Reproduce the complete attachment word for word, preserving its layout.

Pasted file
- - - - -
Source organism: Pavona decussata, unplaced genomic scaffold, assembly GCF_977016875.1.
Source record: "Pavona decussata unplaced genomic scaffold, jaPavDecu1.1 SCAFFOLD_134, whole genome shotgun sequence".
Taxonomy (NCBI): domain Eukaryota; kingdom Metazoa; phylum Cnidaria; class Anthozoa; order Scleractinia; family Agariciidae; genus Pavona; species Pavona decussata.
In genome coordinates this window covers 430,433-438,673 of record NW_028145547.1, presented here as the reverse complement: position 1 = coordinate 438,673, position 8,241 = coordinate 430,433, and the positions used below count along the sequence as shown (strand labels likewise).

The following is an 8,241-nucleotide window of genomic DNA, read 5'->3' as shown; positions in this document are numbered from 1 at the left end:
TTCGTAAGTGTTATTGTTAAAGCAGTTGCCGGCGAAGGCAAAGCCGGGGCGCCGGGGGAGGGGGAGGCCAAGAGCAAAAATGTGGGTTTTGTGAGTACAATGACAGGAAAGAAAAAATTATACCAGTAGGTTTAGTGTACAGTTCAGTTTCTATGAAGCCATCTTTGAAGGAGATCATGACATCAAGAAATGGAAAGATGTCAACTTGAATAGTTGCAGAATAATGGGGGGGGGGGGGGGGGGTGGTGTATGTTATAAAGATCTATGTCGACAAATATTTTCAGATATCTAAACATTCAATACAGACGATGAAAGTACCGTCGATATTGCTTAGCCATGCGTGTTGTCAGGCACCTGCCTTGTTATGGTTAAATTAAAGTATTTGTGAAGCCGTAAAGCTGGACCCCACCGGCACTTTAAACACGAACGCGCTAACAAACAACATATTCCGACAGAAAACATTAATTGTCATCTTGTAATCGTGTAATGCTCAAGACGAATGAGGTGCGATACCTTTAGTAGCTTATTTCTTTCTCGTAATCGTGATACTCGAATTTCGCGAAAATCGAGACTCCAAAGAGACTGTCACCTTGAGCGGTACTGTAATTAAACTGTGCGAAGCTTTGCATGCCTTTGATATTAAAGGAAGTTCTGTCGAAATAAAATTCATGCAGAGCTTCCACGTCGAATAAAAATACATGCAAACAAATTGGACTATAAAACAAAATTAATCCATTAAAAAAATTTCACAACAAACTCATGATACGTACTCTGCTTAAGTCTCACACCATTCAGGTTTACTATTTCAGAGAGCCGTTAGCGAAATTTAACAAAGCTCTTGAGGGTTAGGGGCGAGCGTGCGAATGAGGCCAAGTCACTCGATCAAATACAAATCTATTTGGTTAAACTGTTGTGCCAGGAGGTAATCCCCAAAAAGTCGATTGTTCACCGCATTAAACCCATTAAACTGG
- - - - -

Source organism: Pavona decussata, unplaced genomic scaffold, assembly GCF_977016875.1.
Source record: "Pavona decussata unplaced genomic scaffold, jaPavDecu1.1 SCAFFOLD_134, whole genome shotgun sequence".
Taxonomy (NCBI): domain Eukaryota; kingdom Metazoa; phylum Cnidaria; class Anthozoa; order Scleractinia; family Agariciidae; genus Pavona; species Pavona decussata.
In genome coordinates this window covers 430,433-438,673 of record NW_028145547.1, presented here as the reverse complement: position 1 = coordinate 438,673, position 8,241 = coordinate 430,433, and the positions used below count along the sequence as shown (strand labels likewise).

The following is an 8,241-nucleotide window of genomic DNA, read 5'->3' as shown; positions in this document are numbered from 1 at the left end:
TTCGTAAGTGTTATTGTTAAAGCAGTTGCCGGCGAAGGCAAAGCCGGGGCGCCGGGGGAGGGGGAGGCCAAGAGCAAAAATGTGGGTTTTGTGAGTACAATGACAGGAAAGAAAAAATTATACCAGTAGGTTTAGTGTACAGTTCAGTTTCTATGAAGCCATCTTTGAAGGAGATCATGACATCAAGAAATGGAAAGATGTCAACTTGAATAGTTGCAGAATAATGGGGGGGGGGGGGGGGGGTGGTGTATGTTATAAAGATCTATGTCGACAAATATTTTCAGATATCTAAACATTCAATACAGACGATGAAAGTACCGTCGATATTGCTTAGCCATGCGTGTTGTCAGGCACCTGCCTTGTTATGGTTAAATTAAAGTATTTGTGAAGCCGTAAAGCTGGACCCCACCGGCACTTTAAACACGAACGCGCTAACAAACAACATATTCCGACAGAAAACATTAATTGTCATCTTGTAATCGTGTAATGCTCAAGACGAATGAGGTGCGATACCTTTAGTAGCTTATTTCTTTCTCGTAATCGTGATACTCGAATTTCGCGAAAATCGAGACTCCAAAGAGACTGTCACCTTGAGCGGTACTGTAATTAAACTGTGCGAAGCTTTGCATGCCTTTGATATTAAAGGAAGTTCTGTCGAAATAAAATTCATGCAGAGCTTCCACGTCGAATAAAAATACATGCAAACAAATTGGACTATAAAACAAAATTAATCCATTAAAAAAATTTCACAACAAACTCATGATACGTACTCTGCTTAAGTCTCACACCATTCAGGTTTACTATTTCAGAGAGCCGTTAGCGAAATTTAACAAAGCTCTTGAGGGTTAGGGGCGAGCGTGCGAATGAGGCCAAGTCACTCGATCAAATACAAATCTATTTGGTTAAACTGTTGTGCCAGGAGGTAATCCCCAAAAAGTCGATTGTTCACCGCATTAAACCCATTAAACTGG